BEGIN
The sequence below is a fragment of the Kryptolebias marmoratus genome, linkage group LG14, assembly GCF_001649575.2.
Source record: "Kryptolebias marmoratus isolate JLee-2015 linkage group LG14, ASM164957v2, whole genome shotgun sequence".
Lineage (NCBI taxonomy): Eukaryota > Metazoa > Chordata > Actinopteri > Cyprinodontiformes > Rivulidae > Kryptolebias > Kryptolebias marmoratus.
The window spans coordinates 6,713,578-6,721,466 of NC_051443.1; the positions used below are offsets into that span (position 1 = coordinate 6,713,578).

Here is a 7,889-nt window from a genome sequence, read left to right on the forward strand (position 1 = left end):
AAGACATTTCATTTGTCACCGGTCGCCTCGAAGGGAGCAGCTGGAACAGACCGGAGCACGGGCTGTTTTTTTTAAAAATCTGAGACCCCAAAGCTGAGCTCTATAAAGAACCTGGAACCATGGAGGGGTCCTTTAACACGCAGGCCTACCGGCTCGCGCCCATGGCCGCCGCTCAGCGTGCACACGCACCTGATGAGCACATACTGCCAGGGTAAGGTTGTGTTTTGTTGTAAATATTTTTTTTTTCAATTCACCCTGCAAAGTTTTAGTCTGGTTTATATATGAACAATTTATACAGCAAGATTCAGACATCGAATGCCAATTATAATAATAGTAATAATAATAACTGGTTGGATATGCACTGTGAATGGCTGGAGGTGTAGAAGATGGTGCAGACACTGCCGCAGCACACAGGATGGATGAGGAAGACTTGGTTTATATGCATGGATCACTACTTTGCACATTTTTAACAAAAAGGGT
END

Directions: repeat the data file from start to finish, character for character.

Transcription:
The sequence below is a fragment of the Kryptolebias marmoratus genome, linkage group LG14, assembly GCF_001649575.2.
Source record: "Kryptolebias marmoratus isolate JLee-2015 linkage group LG14, ASM164957v2, whole genome shotgun sequence".
Lineage (NCBI taxonomy): Eukaryota > Metazoa > Chordata > Actinopteri > Cyprinodontiformes > Rivulidae > Kryptolebias > Kryptolebias marmoratus.
The window spans coordinates 6,713,578-6,721,466 of NC_051443.1; the positions used below are offsets into that span (position 1 = coordinate 6,713,578).

Here is a 7,889-nt window from a genome sequence, read left to right on the forward strand (position 1 = left end):
AAGACATTTCATTTGTCACCGGTCGCCTCGAAGGGAGCAGCTGGAACAGACCGGAGCACGGGCTGTTTTTTTTAAAAATCTGAGACCCCAAAGCTGAGCTCTATAAAGAACCTGGAACCATGGAGGGGTCCTTTAACACGCAGGCCTACCGGCTCGCGCCCATGGCCGCCGCTCAGCGTGCACACGCACCTGATGAGCACATACTGCCAGGGTAAGGTTGTGTTTTGTTGTAAATATTTTTTTTTTCAATTCACCCTGCAAAGTTTTAGTCTGGTTTATATATGAACAATTTATACAGCAAGATTCAGACATCGAATGCCAATTATAATAATAGTAATAATAATAACTGGTTGGATATGCACTGTGAATGGCTGGAGGTGTAGAAGATGGTGCAGACACTGCCGCAGCACACAGGATGGATGAGGAAGACTTGGTTTATATGCATGGATCACTACTTTGCACATTTTTAACAAAAAGGGT